BRUSSELS (Reuters) - NATO’s top military commander played down tension with Russia over Ukraine on Thursday, saying the Western military alliance had made no plans to respond to any Russian intervention in Crimea and appealing for a peaceful resolution of the crisis.
Russian President Vladimir Putin ordered 150,000 troops on Wednesday to be ready for war games near the border of the former Soviet republic once ruled from Moscow after pro-Russian Ukrainian President Viktor Yanukovich was toppled by protests over his rejection of closer ties with the European Union.
In addition, an armed group seized government buildings in Ukraine’s ethnic Russian-majority region of Crimea on Thursday and raised the Russian flag.
“There just isn’t any reason for us and Russia to compete over the future of Ukraine. I think that we both want the same thing which is a prosperous, stable, peaceful Ukraine,” U.S. Air Force General Philip Breedlove said in an interview with Reuters and The Wall Street Journal.
“What we need to do now is just, in a calm way, work this out so that we understand what Russia is doing and how that affects other people in the region,” said Breedlove, who is NATO’s Supreme Allied Commander Europe and commander of U.S. forces in Europe.
Asked if he was concerned about the possibility of a Russian military intervention in Crimea, Breedlove said: “I think everybody might be concerned about that but right now that is not my primary concern.”
The occupation of the buildings in Simferopol, Crimea was “a troubling situation”, Breedlove said, adding: “We, like all the nations of NATO, want to see a peaceful resolution to all of the turmoil in Ukraine.”
Breedlove said neither the United States nor the 28-nation Western alliance had drawn up contingency plans for how to respond if Russian forces did move militarily in Crimea.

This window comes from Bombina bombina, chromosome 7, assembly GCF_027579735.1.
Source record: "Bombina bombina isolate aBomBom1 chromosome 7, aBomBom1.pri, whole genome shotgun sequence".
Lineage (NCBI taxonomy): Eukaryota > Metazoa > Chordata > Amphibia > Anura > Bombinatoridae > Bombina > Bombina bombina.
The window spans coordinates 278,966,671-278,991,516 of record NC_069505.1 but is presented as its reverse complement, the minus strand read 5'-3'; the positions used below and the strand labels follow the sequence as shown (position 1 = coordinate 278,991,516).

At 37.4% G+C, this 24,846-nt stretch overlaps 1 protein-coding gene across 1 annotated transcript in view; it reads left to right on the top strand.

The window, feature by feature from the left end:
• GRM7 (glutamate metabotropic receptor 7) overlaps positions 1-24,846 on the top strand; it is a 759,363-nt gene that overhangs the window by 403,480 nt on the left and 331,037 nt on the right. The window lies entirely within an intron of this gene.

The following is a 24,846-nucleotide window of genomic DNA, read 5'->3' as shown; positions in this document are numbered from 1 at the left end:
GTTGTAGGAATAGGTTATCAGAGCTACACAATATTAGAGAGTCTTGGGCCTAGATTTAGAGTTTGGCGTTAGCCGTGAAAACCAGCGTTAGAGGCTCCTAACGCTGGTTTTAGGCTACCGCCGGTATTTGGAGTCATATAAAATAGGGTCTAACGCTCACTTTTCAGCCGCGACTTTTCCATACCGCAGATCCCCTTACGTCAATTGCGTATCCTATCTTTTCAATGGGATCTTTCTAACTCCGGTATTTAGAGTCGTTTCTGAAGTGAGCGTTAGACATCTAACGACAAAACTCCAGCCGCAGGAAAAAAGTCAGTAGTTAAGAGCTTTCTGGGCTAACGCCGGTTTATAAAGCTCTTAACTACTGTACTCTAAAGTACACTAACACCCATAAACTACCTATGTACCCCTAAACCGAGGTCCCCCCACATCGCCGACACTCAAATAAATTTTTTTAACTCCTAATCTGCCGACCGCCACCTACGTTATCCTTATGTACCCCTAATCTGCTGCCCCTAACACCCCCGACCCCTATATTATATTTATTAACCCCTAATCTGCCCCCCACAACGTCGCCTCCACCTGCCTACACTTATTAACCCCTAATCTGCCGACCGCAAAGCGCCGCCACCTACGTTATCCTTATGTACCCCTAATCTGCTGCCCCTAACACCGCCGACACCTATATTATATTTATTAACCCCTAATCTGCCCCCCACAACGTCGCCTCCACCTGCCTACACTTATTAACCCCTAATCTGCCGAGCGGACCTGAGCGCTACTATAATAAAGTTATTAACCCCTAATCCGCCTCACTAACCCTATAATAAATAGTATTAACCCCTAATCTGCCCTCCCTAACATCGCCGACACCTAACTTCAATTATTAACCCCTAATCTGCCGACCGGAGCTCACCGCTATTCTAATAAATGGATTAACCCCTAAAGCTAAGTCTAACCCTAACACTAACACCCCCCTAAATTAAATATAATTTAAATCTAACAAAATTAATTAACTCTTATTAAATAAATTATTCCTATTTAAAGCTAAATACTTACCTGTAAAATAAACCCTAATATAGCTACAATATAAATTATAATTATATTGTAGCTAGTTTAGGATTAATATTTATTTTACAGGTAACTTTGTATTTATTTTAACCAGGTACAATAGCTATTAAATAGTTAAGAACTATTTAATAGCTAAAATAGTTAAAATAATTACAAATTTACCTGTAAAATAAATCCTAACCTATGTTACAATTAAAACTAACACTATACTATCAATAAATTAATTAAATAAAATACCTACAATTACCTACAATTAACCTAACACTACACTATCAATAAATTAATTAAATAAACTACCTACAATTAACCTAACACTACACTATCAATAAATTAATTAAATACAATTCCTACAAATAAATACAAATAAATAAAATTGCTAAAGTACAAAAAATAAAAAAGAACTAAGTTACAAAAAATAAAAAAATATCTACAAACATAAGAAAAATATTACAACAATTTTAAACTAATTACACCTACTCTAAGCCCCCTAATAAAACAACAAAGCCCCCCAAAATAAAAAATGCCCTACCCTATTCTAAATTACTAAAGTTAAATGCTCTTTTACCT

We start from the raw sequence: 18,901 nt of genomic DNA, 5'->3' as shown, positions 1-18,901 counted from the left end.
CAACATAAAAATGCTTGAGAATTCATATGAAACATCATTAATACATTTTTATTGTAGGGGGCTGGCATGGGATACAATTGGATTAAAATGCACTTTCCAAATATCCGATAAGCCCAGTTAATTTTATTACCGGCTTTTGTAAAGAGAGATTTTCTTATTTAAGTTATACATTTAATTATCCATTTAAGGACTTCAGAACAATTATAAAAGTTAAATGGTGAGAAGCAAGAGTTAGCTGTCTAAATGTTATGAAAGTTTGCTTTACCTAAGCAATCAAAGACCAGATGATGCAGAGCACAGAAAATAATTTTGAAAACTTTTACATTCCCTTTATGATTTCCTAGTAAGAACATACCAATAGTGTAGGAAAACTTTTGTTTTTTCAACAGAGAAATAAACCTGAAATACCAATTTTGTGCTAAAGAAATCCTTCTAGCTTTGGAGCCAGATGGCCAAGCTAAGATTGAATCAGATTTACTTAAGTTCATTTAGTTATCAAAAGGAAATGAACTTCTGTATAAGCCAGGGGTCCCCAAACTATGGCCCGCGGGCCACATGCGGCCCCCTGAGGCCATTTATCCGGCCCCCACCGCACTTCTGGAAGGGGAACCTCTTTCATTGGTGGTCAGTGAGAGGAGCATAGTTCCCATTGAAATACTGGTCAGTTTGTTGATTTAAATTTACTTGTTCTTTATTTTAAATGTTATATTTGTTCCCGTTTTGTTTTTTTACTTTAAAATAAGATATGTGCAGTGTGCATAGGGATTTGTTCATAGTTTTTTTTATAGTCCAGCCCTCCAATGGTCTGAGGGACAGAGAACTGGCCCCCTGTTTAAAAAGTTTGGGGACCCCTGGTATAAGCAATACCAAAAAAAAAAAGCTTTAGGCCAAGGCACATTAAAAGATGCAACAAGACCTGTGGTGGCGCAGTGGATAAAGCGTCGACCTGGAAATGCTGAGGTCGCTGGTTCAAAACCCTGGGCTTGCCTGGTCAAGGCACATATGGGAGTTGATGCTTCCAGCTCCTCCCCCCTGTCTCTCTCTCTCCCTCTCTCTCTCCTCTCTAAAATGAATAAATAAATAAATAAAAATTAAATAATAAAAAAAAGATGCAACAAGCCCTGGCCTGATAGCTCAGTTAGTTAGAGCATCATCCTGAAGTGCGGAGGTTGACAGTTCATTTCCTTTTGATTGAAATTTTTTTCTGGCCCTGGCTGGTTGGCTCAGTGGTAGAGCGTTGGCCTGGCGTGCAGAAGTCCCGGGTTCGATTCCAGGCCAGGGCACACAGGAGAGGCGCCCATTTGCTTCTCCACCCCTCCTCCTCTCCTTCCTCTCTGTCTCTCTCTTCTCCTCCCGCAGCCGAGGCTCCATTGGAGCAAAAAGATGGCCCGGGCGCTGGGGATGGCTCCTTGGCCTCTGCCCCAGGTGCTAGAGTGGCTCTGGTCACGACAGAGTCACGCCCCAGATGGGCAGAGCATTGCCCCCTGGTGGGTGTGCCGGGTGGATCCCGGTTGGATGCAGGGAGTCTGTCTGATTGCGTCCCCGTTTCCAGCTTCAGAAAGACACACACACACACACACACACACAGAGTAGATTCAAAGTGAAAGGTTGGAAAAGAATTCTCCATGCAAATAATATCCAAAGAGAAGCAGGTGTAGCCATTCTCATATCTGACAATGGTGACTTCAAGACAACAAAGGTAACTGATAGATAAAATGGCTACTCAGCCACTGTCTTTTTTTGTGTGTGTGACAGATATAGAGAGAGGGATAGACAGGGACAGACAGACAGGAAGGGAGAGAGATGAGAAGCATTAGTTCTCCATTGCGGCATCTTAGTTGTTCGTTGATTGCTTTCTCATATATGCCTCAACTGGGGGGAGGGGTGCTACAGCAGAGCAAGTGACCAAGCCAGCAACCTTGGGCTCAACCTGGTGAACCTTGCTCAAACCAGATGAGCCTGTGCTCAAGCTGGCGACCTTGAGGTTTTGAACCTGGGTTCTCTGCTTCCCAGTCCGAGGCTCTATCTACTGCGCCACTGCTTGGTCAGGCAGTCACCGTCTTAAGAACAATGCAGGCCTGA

“Right now we are not planning contingencies on how to respond here. What we are doing is supporting the peaceful resolution of this business,” Breedlove said.
NATO had also not moved military equipment due to tensions over Ukraine, he said. “No, no, we have taken no actions to this moment. We are doing what everyone else is doing which is monitoring. We are trying to get to a full understanding of exactly what has transpired,” Breedlove said.
The United States sent two Navy ships to patrol the Black Sea during the Winter Olympics in Sochi, Russia that ended on February 23.
Breedlove said one of these, the USS Mount Whitney, flagship for the Europe-headquartered U.S. Sixth Fleet, had left the Black Sea while the second ship, the USS Taylor, was in port in Turkey, and there were no plans to change their deployment.
Breedlove said the Russian “snap exercise” seemed to be one of a series of exercises that has been a new, but not unknown, feature of Russian strategy over the last couple of years.
Moscow had informed NATO it would conduct the exercise, he said. “We are watching that as it unfolds now.”
Breedlove said he had “open and constant contact” with both General Valery Gerasimov, chief of the general staff of Russia’s armed forces, and with the new head of Ukraine’s armed forces general staff, Admiral Yury Ilyin.
Reporting by Adrian Croft; Editing by Mark Heinrich